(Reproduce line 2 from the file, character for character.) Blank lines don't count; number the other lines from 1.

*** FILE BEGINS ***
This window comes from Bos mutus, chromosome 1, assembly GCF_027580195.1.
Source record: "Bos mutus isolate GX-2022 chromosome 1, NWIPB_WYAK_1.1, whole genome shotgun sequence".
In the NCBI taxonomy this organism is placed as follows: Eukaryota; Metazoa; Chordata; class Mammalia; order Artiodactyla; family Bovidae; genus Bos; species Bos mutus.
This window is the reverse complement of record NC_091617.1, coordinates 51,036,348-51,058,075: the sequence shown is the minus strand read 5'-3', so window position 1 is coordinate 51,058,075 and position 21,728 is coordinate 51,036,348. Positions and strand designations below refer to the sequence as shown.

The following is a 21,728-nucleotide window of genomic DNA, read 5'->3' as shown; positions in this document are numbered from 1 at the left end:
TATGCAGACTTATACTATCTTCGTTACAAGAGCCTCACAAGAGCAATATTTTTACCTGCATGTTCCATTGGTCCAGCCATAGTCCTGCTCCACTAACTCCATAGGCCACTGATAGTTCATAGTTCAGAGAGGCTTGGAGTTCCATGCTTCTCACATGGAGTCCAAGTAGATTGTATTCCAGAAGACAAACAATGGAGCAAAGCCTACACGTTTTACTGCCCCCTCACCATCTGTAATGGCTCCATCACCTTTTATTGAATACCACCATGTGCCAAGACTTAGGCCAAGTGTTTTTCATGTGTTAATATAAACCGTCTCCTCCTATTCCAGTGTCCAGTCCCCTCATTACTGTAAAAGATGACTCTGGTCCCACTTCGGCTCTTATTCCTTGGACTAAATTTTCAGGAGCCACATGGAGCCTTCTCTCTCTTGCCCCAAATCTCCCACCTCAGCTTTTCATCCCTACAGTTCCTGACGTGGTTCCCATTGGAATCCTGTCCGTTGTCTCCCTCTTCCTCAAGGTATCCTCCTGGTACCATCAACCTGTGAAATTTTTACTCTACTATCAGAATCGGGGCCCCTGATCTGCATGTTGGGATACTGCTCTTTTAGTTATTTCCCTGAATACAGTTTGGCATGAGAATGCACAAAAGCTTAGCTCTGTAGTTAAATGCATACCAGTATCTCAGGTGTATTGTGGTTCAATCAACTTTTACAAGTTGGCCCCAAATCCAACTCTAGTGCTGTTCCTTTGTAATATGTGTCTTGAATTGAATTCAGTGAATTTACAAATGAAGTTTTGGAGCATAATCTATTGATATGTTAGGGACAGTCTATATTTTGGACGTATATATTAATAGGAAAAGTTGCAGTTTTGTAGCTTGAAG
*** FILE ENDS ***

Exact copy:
Source record: "Bos mutus isolate GX-2022 chromosome 1, NWIPB_WYAK_1.1, whole genome shotgun sequence".